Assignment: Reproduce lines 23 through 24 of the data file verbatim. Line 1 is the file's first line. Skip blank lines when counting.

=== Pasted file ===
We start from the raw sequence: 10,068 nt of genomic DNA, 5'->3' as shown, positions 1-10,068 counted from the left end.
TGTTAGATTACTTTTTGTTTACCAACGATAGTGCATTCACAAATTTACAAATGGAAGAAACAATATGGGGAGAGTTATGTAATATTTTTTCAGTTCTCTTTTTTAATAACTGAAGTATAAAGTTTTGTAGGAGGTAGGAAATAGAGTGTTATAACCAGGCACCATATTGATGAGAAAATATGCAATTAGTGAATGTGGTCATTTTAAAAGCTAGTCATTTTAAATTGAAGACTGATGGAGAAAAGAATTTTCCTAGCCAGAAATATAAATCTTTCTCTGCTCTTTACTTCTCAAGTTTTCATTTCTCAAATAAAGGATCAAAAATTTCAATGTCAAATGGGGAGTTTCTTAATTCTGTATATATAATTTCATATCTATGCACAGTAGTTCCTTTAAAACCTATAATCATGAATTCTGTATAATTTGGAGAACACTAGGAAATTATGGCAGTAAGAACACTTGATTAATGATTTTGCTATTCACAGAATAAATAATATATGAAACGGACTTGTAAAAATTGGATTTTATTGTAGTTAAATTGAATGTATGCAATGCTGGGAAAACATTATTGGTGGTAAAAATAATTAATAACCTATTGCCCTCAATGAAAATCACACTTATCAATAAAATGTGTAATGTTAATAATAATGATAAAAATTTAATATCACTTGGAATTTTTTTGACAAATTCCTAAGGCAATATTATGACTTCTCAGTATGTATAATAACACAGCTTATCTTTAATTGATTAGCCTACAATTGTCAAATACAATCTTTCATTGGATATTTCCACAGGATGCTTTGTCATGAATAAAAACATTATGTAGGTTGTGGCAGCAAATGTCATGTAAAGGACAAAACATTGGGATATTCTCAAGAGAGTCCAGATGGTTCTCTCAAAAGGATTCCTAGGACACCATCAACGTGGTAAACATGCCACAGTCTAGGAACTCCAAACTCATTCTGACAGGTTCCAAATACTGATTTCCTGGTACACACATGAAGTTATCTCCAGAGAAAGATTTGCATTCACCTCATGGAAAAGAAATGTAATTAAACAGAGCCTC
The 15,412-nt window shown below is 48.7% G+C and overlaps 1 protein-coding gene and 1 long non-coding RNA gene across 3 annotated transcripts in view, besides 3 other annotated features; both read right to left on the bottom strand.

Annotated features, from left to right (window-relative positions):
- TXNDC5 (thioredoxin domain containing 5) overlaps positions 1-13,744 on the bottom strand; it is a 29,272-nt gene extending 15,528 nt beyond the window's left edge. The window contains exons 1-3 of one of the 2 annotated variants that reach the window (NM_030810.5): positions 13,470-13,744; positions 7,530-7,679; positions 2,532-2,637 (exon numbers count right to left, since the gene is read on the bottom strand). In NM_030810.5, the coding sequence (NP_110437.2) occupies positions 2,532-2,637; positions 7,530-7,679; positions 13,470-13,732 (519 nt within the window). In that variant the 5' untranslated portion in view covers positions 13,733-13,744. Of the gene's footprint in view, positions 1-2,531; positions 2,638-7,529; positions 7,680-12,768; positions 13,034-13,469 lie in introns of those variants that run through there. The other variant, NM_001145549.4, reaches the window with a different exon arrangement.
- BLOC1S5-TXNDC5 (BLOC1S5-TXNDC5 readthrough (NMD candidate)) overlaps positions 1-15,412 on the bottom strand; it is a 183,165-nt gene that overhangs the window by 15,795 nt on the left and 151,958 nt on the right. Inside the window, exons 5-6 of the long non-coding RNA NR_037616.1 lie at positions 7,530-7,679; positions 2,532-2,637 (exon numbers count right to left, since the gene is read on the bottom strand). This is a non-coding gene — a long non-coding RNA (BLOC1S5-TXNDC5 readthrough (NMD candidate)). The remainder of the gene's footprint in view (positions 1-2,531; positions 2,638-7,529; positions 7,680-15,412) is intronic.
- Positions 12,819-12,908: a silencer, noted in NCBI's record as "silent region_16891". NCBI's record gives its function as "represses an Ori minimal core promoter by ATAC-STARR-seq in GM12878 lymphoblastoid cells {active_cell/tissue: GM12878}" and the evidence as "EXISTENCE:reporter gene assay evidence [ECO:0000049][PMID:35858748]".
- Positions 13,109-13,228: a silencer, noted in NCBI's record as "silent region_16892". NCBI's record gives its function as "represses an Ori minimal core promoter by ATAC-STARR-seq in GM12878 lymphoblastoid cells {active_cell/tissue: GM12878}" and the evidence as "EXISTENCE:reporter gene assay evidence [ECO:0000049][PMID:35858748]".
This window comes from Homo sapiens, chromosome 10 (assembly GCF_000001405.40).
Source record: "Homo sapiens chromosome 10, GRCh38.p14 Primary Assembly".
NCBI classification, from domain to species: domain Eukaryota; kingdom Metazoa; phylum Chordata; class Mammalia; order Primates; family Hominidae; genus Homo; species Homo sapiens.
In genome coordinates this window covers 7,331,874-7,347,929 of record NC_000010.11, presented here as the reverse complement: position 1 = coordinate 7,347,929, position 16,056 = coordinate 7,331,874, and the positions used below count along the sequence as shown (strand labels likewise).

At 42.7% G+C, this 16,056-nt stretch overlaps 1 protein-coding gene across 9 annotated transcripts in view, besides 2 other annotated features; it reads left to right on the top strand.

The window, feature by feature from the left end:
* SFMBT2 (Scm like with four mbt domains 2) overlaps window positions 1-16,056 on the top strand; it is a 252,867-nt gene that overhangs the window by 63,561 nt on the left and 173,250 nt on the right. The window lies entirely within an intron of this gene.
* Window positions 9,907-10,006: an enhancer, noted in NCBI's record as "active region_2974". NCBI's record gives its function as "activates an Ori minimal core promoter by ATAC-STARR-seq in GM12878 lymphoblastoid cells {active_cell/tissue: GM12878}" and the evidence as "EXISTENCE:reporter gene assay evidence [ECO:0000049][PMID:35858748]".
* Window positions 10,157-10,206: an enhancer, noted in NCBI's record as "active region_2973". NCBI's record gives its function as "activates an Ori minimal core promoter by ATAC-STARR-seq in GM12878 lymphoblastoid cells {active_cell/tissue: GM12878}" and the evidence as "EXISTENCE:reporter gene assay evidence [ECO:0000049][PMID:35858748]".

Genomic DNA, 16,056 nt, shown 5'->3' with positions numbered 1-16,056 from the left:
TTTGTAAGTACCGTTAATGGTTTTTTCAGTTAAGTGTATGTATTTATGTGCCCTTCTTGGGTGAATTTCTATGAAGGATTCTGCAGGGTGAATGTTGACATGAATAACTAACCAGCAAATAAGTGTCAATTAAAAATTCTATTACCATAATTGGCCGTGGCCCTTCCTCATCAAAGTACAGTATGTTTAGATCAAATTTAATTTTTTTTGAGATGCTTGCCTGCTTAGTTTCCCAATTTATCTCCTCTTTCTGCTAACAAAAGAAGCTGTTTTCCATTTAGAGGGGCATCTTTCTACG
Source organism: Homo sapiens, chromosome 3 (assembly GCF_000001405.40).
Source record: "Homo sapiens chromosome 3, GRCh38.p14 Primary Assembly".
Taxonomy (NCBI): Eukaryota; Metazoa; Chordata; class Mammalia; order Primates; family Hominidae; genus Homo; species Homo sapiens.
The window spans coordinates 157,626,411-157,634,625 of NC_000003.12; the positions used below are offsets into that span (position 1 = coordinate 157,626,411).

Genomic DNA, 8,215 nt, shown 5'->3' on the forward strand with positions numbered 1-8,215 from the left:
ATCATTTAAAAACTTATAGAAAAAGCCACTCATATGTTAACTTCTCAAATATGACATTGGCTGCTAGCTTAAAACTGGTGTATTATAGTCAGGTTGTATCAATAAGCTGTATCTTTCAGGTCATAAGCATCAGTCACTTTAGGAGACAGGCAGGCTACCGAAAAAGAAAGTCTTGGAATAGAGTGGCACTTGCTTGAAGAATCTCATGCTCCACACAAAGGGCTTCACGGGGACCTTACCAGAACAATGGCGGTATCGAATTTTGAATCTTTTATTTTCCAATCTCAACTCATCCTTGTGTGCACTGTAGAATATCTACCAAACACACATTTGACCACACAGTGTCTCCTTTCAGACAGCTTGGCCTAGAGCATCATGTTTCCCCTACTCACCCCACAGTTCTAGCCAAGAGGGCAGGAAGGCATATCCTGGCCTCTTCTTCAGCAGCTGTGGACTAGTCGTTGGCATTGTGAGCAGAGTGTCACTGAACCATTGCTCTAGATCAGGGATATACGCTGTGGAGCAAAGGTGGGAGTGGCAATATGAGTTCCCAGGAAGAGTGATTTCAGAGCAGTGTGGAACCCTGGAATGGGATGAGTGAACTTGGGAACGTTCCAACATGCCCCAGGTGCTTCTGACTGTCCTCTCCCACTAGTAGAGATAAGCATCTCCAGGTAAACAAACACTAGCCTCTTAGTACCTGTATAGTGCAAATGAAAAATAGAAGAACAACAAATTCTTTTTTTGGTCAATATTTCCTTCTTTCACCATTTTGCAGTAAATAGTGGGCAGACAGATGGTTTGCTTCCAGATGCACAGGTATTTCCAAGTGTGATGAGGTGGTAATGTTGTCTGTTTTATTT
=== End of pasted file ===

The window spans coordinates 157,626,411-157,634,625 of NC_000003.12; the positions used below are offsets into that span (position 1 = coordinate 157,626,411).

Genomic DNA, 8,215 nt, shown 5'->3' on the forward strand with positions numbered 1-8,215 from the left: